Mazda BT50 hard to fault
  |  First Published: November 2007

As a replacement for the long standing Mazda Bravo series of off road utilities the Mazda BT50 seems to have it all. There's smoother styling, a larger payload, increased performance and very good fuel economy compared to its predecessor.

These days there are no less than 13 vehicles in the BT50 range, from a 2.5L 4x2 diesel through to the ritzy dual cab 4x4 powered by a state of the art common rail four cylinder 3.0L diesel.

All of the new BT50's feature a high standard of finish, lots of onboard luxuries for the driver and a ride that won't see passengers gritting their teeth with each bump. Maximum payload has been increased from 1371kg (from the old Bravo series) to 1430kg and tow capacity has seen an increase from 1800kg to 2500kg. For boat and camper trailer owners this increase is of real significance as is the fact that the BT50's work Ute heritage means that it only comes in diesel power – petrol is out.

A dual cab 4x4 BT50 was reviewed for this article. It is a five seater (2 front, 3 back) which I considered to be ideal for family use as well as serious work. There's plenty of comfort inside; sufficient room in the generous cargo space to accommodate a family team's fishing and camping gear with an option of a fibreglass canopy in lieu of the well fitted tonneau cover. A manual gearbox was a feature of the test vehicle, although an auto is also available in the top of the range SDX model which features 4x4 operation via an electronic shift.

I found the reviewed Mazda's manual five speed gearbox and feather light clutch to be a great combination which made driving in the city just as easy as cruising an open highway with the camper in tow.

No noise, vibration and harshness

A couple of points were outstanding with the new BT50. The diesel engine was remarkably quiet and the levels of noise, vibration and harshness (the dreaded NVH and bane of all vehicle manufacturers) were just about absent. The interior finish was also very good with a two-tone colour scheme (grey with silver high lights) that was very easy on the eye. All the main dials for various controls including the excellent air conditioning and sound system were to the left in a stylish silver panel while the three main instruments were set up in large silver rings directly ahead of the driver.

The Mazda featured an excellent sound system with an MP3 compatible CD player. I found the FM radio to be a powerful unit in contrast to some of those fitted to modern vehicles which simply fade into a frustrating fuzzy static outside of city limits.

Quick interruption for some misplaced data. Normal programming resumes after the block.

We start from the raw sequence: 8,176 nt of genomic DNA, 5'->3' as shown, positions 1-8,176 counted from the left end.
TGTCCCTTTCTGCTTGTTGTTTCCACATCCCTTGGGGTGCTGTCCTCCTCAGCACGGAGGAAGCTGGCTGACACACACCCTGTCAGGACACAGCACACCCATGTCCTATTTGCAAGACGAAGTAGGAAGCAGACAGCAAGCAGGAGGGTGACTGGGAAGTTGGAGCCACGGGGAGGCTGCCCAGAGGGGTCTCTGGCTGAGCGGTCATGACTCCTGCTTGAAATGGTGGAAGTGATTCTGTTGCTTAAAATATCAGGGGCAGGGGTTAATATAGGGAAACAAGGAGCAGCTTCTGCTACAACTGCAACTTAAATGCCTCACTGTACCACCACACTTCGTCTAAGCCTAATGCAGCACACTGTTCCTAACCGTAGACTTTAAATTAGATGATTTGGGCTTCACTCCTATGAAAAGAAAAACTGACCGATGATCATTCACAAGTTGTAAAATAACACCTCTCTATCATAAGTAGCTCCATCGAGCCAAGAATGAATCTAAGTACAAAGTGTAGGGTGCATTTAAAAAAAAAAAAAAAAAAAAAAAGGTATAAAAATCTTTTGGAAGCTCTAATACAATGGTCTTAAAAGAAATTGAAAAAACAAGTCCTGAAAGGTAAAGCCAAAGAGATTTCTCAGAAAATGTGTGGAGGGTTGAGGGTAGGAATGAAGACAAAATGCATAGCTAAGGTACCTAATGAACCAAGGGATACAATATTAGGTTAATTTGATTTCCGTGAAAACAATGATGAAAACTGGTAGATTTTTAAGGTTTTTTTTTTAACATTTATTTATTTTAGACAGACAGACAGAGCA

In keeping with its market competitors the Mazda features power mirrors and windows as standard.


I managed to mix in some highway work along with a fair amount of city. At the wheel of the handsome Ute I had no trouble at all around the 'burbs as the wide side mirrors and totally unobstructed rear visibility allowed for easy monitoring of other road users. Also, the straightforward design of the vehicle simply does not create those dreaded blind spots that are a constant nuisance when driving some of the larger four-wheel drive vehicles. The driving position of the BT50 was very comfortable in that there was ample seat travel plus a good amount of headroom. Even the tallest of drivers could wear their hat in the Mazda without crumpling it one bit.

On the highway the powerful 3L engine made for easy and effortless cruising. The new diesel engine is equipped with a variable geometry turbo plus an intercooler to feed cooled air to the turbo prior to compression and fuel ignition. These features combine to provide smooth, seemingly effortless power.

As an aside, so efficient are the new 2.5 and 3L turbo diesels in the BT50 that both of these engines meet stringent Euro Stage IV emission compliance requirements which speaks heaps of their efficiency. Cruising at highway speeds saw the tacho on a modest 2,000 rpm with 100 kph on the speedo; but the real story is in the engine's brisk performance. It had terrific acceleration capability, anywhere from 1,200 to 3,000 rpm which was ideal for the overtaking lane.

Mazda have also upgraded safety features within the new BT50. The ABS anti-lock brake systems and electronic brake force distribution are available on all but the entry-level single cab chassis 4x2 model. Moreover, all 4x4 models employ a Limited Slip Differential at the rear wheels.

The suspension package is much the same as the old Bravo – double wishbone front, rear leaf springs - but the fhe system is more refined these days to offer a smoother ride. On a trip to Stanthorpe and during some off-road around the Glenlyon dam I could not bottom out the suspension or notice it rebounding harshly on uneven or pot holes surfaces. Fuel economy was noted as 9.6L per 100km/h while towing the camper which I considered to be good.

With 13 models, ranging from $23,255 for the single cab chassis model through to the dual cab utility SDX at $45,550 the BT 50 has a formidable line up. All drive well, perform well and will fulfil a host of requirements. It's just a matter of finding the one that suits the individual or family best.

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